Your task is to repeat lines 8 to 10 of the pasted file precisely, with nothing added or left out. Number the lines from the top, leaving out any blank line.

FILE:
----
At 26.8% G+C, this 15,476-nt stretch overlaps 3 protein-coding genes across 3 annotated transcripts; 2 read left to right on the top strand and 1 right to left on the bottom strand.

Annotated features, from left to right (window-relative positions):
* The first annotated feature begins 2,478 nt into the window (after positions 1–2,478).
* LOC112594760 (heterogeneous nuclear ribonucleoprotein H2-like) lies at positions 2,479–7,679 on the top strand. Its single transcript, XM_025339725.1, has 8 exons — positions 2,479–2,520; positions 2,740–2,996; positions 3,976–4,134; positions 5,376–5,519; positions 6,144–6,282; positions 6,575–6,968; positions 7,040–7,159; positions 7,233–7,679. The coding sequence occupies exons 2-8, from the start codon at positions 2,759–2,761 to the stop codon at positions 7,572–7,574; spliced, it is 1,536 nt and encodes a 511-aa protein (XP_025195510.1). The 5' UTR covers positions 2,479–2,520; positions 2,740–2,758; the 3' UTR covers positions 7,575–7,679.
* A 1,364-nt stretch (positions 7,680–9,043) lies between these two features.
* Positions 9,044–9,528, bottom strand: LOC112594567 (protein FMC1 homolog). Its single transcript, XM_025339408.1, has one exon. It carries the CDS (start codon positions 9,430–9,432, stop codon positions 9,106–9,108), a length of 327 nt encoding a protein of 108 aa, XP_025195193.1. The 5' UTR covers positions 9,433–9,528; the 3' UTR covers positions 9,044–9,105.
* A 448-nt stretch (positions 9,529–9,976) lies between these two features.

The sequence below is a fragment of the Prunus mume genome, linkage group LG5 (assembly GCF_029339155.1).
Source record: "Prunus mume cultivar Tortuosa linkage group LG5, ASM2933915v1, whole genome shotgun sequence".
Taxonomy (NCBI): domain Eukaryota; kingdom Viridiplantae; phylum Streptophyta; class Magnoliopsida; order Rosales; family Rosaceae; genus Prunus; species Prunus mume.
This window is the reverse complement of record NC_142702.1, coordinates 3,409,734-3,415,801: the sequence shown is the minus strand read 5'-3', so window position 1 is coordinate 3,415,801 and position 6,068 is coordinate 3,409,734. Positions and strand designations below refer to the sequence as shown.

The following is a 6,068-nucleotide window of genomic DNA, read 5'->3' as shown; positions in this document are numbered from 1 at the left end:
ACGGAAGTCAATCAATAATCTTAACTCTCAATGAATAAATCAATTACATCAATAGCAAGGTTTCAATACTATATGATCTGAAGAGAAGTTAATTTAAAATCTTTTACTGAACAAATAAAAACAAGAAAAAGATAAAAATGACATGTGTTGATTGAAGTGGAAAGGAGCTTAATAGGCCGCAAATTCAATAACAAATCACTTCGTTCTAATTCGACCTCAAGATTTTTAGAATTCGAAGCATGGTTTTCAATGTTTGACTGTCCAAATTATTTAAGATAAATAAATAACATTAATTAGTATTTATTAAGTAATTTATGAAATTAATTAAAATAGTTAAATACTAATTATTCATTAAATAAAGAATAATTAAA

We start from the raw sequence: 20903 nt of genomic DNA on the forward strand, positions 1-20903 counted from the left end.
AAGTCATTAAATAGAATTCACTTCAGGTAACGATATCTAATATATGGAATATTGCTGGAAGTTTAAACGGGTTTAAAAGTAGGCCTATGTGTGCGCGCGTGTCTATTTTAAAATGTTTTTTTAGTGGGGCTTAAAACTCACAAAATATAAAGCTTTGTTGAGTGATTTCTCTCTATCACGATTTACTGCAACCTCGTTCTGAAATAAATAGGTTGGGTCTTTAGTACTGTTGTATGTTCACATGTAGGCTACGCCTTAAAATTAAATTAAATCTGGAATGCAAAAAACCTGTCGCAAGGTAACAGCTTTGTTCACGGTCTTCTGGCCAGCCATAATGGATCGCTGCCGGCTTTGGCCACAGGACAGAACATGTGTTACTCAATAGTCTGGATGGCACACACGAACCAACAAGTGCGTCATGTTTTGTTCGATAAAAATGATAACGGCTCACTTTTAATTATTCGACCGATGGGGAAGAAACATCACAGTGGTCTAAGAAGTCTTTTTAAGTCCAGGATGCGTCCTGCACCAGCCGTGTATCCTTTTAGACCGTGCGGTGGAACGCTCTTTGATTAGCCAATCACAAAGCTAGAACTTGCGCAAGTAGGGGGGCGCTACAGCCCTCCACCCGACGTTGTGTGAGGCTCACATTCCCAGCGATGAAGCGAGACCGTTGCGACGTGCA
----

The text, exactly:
The sequence below is a fragment of the Prunus mume genome, linkage group LG5 (assembly GCF_029339155.1).
Source record: "Prunus mume cultivar Tortuosa linkage group LG5, ASM2933915v1, whole genome shotgun sequence".
Taxonomy (NCBI): domain Eukaryota; kingdom Viridiplantae; phylum Streptophyta; class Magnoliopsida; order Rosales; family Rosaceae; genus Prunus; species Prunus mume.